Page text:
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Solar PV and Cooperatives Combined to Achieve Energy Democracy

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Jakarta, 24 June 2021, IESR survey shows that more people are interested in adopting rooftop solar power plants, especially if an attractive financing scheme is available. It will be a huge opportunity to expand the rooftop solar PV market answering the challenges of the climate crisis on a practical level done individually by transitioning to renewable energy.

The urge to develop renewable energy to protect the earth from rising temperatures above 1.5 degrees C, especially by utilizing solar PV has been started in 2017, through the National Movement of One Million of Solar Rooftops (Solar Archipelago).  IESR together with 13 other institutions initiated this movement. The target of this movement is to achieve 1 GW of rooftop solar PV in Indonesia by 2020, assuming one house installs 1 KWp of rooftop PV. Compared to the potential of solar power in Indonesia, whose official number is 207 GW, but the actual technical potential is way bigger up to 20.000 GW according to IESR, the 1 GW target is a small target.

“This target was made as a benchmark, considering that at that time there was no ministerial regulation, nor a market that looked potential. When we reach 1 GW, it means that there is a combination of supportive regulations, reliable EPC companies, and a mature market. So this target is not only to install 1 GW of solar PV rooftop but also to fight for the supporting ecosystem,” explained Marlistya Citraningrum, IESR’s Sustainable Energy Access Program Manager, in an online workshop entitled “Cooperatives as Agents of Change in Financing Climate Change Mitigation and Adaptation”.

The initiation of Solar Archipelago projects missed their target in achieving 1 GW of rooftop solar in Indonesia’s residential area, however, there has been a rapid increase in terms of the number of rooftop solar PV users.

“When this initiative was launched, there were around 200s new rooftop solar PV customers. Currently, there are around 3000s households of PV mini-grid. It has not reached the target of one million roofs, but there is a significant increase,” said Marlistya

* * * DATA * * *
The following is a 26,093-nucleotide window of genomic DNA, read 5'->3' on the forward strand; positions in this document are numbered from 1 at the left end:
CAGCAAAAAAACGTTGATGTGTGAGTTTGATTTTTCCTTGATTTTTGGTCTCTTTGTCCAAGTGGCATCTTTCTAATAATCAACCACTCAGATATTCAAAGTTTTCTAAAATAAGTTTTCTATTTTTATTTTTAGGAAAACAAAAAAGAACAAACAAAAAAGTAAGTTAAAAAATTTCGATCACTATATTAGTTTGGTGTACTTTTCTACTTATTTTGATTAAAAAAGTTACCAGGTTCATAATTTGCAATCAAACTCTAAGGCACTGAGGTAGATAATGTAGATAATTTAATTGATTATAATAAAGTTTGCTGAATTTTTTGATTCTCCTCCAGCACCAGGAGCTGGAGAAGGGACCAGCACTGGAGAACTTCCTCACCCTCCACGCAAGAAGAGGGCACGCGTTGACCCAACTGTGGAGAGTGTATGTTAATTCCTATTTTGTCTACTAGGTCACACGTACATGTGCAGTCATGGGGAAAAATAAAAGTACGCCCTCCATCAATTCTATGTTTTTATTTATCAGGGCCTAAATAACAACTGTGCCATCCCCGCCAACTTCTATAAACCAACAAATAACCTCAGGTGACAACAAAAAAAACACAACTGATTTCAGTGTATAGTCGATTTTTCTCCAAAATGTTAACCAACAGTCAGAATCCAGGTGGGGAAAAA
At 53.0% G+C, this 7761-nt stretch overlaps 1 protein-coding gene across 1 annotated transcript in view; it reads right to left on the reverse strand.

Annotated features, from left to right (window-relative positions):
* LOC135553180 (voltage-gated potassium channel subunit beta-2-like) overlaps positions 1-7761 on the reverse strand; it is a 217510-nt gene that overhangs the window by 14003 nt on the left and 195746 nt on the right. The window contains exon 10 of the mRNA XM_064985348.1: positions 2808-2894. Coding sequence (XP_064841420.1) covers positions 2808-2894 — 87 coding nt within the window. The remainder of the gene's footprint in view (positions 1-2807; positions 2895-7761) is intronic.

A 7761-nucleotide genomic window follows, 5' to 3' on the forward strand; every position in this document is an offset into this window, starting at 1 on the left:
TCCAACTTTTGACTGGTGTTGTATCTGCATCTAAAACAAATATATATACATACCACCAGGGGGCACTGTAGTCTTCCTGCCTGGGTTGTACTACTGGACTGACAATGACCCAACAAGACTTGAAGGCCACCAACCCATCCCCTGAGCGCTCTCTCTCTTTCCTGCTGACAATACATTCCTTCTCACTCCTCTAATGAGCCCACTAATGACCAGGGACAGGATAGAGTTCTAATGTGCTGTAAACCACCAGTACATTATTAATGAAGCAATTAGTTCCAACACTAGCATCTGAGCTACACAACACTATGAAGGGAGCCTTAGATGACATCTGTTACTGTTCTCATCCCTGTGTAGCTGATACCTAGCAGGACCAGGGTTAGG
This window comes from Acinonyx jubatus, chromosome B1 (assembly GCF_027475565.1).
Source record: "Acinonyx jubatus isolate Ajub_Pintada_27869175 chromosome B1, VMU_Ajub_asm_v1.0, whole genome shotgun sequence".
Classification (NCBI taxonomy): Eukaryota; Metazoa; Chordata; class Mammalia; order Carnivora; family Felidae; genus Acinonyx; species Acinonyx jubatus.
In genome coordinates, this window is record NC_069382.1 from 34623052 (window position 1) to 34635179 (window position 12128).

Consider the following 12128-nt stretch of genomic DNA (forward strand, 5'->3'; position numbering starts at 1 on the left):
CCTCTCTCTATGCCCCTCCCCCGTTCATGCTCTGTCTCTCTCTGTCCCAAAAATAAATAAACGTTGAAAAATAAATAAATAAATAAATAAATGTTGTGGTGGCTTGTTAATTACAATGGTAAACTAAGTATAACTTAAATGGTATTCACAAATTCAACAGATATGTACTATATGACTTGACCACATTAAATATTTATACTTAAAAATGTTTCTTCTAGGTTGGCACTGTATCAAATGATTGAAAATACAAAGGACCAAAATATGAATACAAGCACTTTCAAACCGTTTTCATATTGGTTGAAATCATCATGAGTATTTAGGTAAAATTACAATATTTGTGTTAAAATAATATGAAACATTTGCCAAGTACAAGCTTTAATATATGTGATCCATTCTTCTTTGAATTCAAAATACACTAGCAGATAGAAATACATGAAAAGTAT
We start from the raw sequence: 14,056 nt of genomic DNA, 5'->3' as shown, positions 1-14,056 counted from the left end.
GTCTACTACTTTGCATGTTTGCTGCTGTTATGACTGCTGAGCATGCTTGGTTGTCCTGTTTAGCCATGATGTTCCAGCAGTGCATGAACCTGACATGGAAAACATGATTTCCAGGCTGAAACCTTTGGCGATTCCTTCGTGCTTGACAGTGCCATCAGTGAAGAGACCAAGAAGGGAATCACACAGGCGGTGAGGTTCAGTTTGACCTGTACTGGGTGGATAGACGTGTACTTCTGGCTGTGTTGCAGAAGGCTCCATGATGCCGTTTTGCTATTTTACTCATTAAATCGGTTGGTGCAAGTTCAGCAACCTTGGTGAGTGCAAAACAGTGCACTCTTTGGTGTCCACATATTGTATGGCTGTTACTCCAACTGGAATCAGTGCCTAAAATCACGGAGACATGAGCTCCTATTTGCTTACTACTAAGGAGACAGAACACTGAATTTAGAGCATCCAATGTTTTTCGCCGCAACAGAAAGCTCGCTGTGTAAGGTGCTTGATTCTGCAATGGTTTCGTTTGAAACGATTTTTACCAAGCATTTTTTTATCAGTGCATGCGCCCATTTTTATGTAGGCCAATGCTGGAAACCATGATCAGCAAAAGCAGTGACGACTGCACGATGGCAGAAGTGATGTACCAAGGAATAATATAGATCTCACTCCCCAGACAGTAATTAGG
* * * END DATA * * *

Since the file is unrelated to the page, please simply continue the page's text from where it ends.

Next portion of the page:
The increase in PV mini-grid customers indicates that the interest and information received by the public about this technology is increasingly widespread. Since 2018 IESR has conducted market studies in the following cities, Greater Jakarta, Surabaya, seven cities in Central Java, and three cities in Bali. The survey shows that there are various potential PV mini-grid markets in each of these cities.

In Jabodetabek 13% of respondents fall into the category of early followers and early adopters. This group is respondents who have knowledge of rooftop PV and are financially able to afford it. This group only needs comprehensive information covering PV mini-grid technology, installation procedures, as well as service providers for rooftop PV installations. This group of early followers and early adopters is quite large in various cities, 19% in Surabaya, 9.6% in Central Java, and 23.3% in Bali.

Another interesting thing about IESR’s market survey is that the issue of price is still the second most frequently asked question by potential consumers. Questions about savings are the most frequently asked questions by potential customers. This phenomenon shows that price is still the main consideration for prospective solar PV customers.

The attractive rooftop solar PV mini-grid scheme is an opportunity for financial institutions, including cooperatives.

“At least, there are 3 opportunities that can be taken by cooperatives to participate in this rooftop solar PV scheme. First, by collaborating with EPC companies and providing financing schemes. Of course, you need to choose a trusted EPC company. The second is by selling solar panels as well as providing a financing scheme. Third, providing a financing scheme as well as after-sales service,” explained Marlistya.

Attractive and affordable financing schemes for PV mini-grid are still difficult to find at this time because currently EPC companies just work with banks. Of course, this should be seen as an opportunity for cooperatives to develop their programs.

Closing the first session of the morning workshop, Fitrian Ardiansyah, chairperson of the Sustainable Trade Initiative Foundation, stated that the financing of rooftop solar power plants would be one of the business niches for cooperatives.

“The green economy is aggregated at the local community level, cooperatives are the right financial institutions to pick up the ball at this opportunity,” he said. 

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